Nabs wants to raise $60,000 to help Canadian industry employees during #nabsmonth

Nabs Canada is encouraging some friendly competition among Canadian agencies next month, in a fundraising initiative called #nabsmonth.

Noting that demands for its services are at an “all-time high,” the national charity is attempting to raise $60,000 in May to support the health and well-being of Canadian marketing communications professionals.

The organization is urging agencies to “donate to themselves” by taking part in the new initiative, which is also designed to help promote awareness of nabs’ services. The organization says its services are unique because it understands the dynamics and pressures of the marketing industry.

“Nabs understands that as much as people love working in this industry, it can come with a price,” said the organization in a release.

Established in 1983, nabs has assisted nearly 50,000 individuals and reinvested more than $8 million in direct financial support to people in the industry who faced challenges because of factors like critical illness and prolonged unemployment.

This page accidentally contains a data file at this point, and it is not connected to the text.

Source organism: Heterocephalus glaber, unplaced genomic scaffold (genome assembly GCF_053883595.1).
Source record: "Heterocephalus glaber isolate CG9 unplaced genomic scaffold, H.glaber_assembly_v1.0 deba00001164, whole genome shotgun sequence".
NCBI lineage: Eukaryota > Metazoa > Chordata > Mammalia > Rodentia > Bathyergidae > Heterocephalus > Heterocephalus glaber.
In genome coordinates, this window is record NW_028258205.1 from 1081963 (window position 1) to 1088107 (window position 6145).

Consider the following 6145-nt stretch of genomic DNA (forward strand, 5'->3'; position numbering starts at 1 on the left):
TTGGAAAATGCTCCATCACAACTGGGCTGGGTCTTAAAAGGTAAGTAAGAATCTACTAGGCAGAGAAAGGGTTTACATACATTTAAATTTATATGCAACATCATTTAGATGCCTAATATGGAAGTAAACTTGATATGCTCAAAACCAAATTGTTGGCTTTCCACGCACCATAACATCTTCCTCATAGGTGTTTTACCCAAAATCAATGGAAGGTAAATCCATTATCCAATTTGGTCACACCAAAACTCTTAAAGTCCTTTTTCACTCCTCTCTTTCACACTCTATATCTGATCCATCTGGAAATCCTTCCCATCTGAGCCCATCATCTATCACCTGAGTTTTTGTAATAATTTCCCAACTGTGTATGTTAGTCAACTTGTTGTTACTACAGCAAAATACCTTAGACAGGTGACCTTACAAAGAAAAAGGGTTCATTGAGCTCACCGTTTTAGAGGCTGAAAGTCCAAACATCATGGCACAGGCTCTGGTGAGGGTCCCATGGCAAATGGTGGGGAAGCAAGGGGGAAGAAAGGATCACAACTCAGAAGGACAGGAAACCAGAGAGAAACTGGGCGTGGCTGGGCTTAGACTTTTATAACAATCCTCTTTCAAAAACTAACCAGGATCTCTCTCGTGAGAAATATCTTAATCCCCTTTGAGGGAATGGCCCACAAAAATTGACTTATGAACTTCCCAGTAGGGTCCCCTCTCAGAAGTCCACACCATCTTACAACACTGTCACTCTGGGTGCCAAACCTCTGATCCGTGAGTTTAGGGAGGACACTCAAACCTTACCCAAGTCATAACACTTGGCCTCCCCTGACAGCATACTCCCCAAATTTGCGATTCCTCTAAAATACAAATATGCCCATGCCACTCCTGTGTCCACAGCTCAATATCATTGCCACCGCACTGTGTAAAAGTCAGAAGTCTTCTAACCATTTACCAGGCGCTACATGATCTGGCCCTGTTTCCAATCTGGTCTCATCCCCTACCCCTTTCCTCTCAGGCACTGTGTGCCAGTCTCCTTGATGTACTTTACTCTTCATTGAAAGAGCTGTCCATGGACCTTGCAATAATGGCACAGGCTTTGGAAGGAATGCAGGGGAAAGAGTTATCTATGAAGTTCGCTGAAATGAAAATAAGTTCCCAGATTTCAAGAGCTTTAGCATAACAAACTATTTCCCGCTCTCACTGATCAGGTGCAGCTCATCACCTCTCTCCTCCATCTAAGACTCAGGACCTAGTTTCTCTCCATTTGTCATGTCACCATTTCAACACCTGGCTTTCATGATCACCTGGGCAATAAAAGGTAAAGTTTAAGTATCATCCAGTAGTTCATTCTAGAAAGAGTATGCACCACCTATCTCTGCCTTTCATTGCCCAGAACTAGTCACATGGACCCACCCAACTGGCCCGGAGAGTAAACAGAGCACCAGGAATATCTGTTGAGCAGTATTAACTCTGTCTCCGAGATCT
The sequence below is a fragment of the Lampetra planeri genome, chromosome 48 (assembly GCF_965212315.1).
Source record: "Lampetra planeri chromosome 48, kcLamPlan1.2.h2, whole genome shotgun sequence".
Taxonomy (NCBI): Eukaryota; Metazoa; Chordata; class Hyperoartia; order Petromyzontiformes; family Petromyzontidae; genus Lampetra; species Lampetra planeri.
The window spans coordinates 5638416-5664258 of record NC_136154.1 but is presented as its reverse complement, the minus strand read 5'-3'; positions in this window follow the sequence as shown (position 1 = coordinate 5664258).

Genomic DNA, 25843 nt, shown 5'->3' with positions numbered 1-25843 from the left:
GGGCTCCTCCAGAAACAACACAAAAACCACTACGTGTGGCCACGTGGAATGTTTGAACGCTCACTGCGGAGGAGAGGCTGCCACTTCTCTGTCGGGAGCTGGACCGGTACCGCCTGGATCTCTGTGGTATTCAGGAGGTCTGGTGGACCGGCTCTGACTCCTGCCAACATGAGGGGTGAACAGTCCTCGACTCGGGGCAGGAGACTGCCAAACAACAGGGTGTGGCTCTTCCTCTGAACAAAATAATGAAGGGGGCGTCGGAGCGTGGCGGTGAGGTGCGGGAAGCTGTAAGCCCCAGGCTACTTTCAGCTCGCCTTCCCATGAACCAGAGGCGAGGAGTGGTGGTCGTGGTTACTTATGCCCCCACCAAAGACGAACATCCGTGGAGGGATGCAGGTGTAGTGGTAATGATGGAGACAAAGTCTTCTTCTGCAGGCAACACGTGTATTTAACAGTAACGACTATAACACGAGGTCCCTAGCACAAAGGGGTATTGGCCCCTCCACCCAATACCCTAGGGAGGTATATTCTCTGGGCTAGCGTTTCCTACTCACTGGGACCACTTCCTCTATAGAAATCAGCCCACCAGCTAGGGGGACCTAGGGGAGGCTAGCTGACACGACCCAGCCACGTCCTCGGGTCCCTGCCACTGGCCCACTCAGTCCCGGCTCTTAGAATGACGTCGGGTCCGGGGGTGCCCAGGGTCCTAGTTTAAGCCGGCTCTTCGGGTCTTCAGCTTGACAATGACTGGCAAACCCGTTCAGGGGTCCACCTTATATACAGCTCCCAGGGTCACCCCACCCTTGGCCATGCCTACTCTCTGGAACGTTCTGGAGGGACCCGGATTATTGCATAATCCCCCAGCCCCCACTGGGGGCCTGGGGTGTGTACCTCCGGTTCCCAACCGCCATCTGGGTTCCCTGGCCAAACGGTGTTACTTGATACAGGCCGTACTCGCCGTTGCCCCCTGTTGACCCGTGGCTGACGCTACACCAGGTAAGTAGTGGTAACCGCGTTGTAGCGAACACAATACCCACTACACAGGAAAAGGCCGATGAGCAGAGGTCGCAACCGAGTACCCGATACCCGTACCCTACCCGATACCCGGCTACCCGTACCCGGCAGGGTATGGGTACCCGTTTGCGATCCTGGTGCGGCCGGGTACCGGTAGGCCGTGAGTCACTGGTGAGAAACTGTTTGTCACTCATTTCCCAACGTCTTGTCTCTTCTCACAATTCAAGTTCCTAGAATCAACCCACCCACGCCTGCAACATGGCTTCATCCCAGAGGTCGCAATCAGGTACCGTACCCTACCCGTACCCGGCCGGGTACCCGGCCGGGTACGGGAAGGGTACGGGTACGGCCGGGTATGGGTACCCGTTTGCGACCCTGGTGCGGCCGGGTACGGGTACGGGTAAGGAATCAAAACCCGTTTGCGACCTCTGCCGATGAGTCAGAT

Nabs has also partnered with Cossette on a new brand platform, “peoplefirst,” that will launch next month and be included in all future communications.

“Cossette really wanted to get involved with nabs to send a message to our peers that we need to support and take care of each other,” said Cossette’s executive creative director, Craig McIntosh in a release. “Without our people, our industry has nothing. Investing in nabs is a way of investing in ourselves, and in the future health of our industry.”

Cossette has also developed a toolkit for marketing agencies to help them participate in #nabsmonth. The kit provides assets and ideas to mobilize agency leadership and employees, including friendly competition to drive awareness and fundraising.

Both the company and the individual that raises the most money will receive the inaugural “peoplefirst” award later this year. #Nabsmonth kicks off this week (April 11) with an event hosted by Toronto’s Triangle Group (details available here).


Chris Powell